On September 11, health and law enforcement professionals testified before the House C.A.R.E.S. (Community, Access, Resources, Education, and Safety) Task Force at the Team Wellness Center in Detroit. The Team Wellness Center provides an array of comprehensive behavioral and physical health services in an environment that promotes quality of life, continuous improvement, and social awareness. National and Detroit leaders called for continued criminal justice reforms and investment in services that prevent crime and help crime survivors heal.
Ed Saleh, vice president of specialty pharmacy business at MedCart Specialty Pharmacy, presented a patient centered approach to pharmaceutical services that explains the benefits of adhering to a treatment plan and to the prescribed course of medication to clients. MedCart Specialty Pharmacy follows patients throughout their treatment plan to provide continuous support. MedCart Specialty Pharmacy is a pharmaceutical and healthcare provider serving the needs of patients with complex diseases.
Several people described the challenges facing residents in their region, including Julia Kyle, director of integrated healthcare; Tim Killeen, board member; and Dana Lasenby interim chief executive officer at the Detroit Wayne Mental Health Authority (DWMHA).
DWMHA has 80,000 consumers representing 27 percent of the state population. This population experiences poverty, a high rate of infant mortality, and chronic health issues. DWMHA provides a full array of services and supports to adults with mental illness, individuals with developmental disabilities, children with serious emotional disturbances, and persons with substance use disorders.
DWMHA staff said the limited number of crisis beds is a significant issue. Currently, they have 12 crisis residential beds, which do not meet the needs of the region. Lasenby said there is a need to improve the communication and information sharing across the systems operated by behavioral and physical health providers.
Aswad Thomas, chapter development and membership director at the Alliance for Safety and Justice which, as noted above, is a national organization advancing a new safety agenda, shared his personal story as a crime survivor. He grew up playing basketball in Detroit. In 2009, he prepared to play professional basketball in Europe after his college graduation. His life suddenly changed course, when he was shot twice in the back while leaving a convenience store in Connecticut.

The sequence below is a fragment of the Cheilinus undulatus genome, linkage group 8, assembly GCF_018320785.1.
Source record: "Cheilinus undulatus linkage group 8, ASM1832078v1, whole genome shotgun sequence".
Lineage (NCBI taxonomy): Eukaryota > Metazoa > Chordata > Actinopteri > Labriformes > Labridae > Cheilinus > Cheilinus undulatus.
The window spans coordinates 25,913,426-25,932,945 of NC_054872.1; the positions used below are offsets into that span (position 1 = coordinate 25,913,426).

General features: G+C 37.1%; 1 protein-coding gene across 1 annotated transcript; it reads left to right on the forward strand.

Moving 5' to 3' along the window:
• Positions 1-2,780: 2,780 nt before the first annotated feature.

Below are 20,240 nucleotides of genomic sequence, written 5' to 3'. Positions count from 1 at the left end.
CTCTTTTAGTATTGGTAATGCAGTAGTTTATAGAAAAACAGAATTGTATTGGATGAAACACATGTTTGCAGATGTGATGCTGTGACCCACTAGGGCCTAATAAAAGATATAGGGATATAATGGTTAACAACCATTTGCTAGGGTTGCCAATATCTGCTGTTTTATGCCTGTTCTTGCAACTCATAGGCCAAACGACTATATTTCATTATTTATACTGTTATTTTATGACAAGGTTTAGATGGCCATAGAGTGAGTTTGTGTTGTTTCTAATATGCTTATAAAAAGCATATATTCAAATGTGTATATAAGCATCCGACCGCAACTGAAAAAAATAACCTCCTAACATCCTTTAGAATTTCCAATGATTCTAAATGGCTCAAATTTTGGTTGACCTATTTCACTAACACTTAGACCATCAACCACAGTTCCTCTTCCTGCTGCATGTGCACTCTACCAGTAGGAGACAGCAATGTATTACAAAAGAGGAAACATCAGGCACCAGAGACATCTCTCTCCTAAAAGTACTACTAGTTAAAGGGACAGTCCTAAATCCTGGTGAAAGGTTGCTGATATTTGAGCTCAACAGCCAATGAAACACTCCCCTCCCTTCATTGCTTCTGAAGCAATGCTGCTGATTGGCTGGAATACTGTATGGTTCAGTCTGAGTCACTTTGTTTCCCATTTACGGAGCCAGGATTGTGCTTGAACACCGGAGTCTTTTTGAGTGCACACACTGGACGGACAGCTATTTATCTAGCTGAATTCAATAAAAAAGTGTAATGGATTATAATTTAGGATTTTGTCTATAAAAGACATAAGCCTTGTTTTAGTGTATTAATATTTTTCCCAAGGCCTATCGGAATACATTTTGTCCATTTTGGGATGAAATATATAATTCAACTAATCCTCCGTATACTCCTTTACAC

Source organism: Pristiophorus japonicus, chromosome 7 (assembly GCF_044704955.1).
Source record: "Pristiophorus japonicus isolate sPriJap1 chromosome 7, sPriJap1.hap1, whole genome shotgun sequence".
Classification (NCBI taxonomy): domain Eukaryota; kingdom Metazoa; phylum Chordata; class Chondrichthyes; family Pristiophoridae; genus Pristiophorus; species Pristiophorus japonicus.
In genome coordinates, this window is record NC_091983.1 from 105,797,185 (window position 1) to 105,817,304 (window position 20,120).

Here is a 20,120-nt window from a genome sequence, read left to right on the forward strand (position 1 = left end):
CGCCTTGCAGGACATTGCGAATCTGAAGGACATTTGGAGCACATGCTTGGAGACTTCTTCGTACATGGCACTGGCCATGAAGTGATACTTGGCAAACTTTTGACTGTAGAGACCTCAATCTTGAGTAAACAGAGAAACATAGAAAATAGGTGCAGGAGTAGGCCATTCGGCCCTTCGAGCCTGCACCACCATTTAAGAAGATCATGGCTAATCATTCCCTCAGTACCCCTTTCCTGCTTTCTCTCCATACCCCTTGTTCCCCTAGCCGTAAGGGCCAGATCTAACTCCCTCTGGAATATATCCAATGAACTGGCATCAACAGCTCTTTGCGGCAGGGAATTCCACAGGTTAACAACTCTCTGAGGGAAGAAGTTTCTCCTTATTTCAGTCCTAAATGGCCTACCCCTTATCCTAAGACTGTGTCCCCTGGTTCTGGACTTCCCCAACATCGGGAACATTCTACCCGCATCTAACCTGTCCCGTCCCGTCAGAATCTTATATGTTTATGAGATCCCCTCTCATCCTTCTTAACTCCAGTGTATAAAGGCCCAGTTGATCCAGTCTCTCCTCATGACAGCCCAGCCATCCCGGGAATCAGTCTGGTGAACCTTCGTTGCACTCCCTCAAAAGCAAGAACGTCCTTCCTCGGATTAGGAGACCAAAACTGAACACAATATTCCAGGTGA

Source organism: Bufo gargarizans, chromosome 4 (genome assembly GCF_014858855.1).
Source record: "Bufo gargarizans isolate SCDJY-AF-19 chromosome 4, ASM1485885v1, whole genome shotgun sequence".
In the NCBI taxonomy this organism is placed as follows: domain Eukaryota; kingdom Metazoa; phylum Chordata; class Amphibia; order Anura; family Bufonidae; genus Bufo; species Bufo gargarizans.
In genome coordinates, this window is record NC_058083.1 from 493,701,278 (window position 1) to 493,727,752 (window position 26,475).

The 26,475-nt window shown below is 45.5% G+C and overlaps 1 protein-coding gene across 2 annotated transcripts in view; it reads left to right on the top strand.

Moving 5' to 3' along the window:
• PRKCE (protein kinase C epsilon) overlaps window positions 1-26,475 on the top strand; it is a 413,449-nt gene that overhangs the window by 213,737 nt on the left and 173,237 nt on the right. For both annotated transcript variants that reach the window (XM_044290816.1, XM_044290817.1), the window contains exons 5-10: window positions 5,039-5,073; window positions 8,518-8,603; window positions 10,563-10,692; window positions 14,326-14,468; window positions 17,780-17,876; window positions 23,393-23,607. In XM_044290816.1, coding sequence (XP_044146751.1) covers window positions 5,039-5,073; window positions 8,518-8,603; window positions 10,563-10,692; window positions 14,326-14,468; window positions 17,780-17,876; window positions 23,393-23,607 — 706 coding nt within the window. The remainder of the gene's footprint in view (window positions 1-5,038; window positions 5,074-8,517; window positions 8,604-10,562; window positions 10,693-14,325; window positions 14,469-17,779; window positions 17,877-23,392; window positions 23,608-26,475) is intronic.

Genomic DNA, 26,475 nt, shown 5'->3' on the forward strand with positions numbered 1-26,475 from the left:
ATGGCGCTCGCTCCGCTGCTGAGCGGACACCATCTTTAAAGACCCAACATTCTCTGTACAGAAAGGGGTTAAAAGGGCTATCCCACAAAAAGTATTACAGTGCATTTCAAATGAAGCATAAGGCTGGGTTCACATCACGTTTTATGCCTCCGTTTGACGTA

He was not offered any trauma recovery services while at the hospital or upon release home. He said:
The pain and anger caused by trauma can all too often result in crime that rips apart communities like mine in Highland Park. Young men of color are often seen as dangerous, but the truth is we are the most harmed and the least helped.
He urged Task Force members to invest in balanced services that create safe communities. He further encouraged the voices of the communities hardest hit by crime to be at the center of policy development.
Dr. Tolulope Sonuyi, an emergency medicine physician at DMC Sinai Grace Hospital, established DLIVE (Detroit Life is Valuable Everyday) a hospital-based, community focused violence intervention initiative in partnership with Detroit Medical Center – Sinai Grace Hospital and the Wayne State University Department of Emergency Medicine. DLIVE offers a multidisciplinary and integrated violence prevention approach.
Dr. Sonuyi described the cyclical nature of violence, noting most people are treated and released back into the community without intervention or services. He said:
We must invest in evidence-based and unapologetic solutions to promote community safety. The best way to intervene in violence is to swim upstream and approach the drivers of crime.
Ray Winans, violence intervention specialist at DLIVE, shared his personal story – one filled with exposure to trauma and violence – that ultimately resulted in his incarceration. Winans now mentors young people in the Detroit community. He encouraged the Task Force to understand “hurt people, hurt people and healed people, heal people.” He further called for investments in services for crime victims, specifically trauma recovery centers.
Andrea Clark, founder of Mothers of Murdered Children, spoke of the hopelessness and lack of opportunities offered to young people in her community. Mothers of Murdered Children support victims of violent crimes and strive to reduce the number of homicides of children in Detroit. She said:
Our communities have been devastated by crime and violence. Too many families have been pushed aside by the justice system.
She urged Task Force members to invest in a justice system that holds people accountable and prioritizes rehabilitation over punishment. Clark called for crime prevention services and services that help crime survivors heal.
Detroit Police Department representatives said that mental illness is a significant issue that requires long-term community-based solutions.
Michael Garrett, chief executive officer of Community Network Services, a nonprofit human services agency that provides comprehensive behavioral health services, spoke on the trauma experienced by crime survivors. He said:
Post-traumatic stress disorder is the inability to heal or recover from experiencing or witnessing a terrifying event. Many people associate this with soldiers in war, but this can also be the reality for people living in an urban center.
Garrett said the mental health system could be improved through increased access and improved consistency. Many of the service providers are not well advertised to the public, which limits the ability of residents to access services. He further noted criteria should be established to ensure services for people with mild, moderate, and severe mental illness are consistently administered and services across regions should be equitable.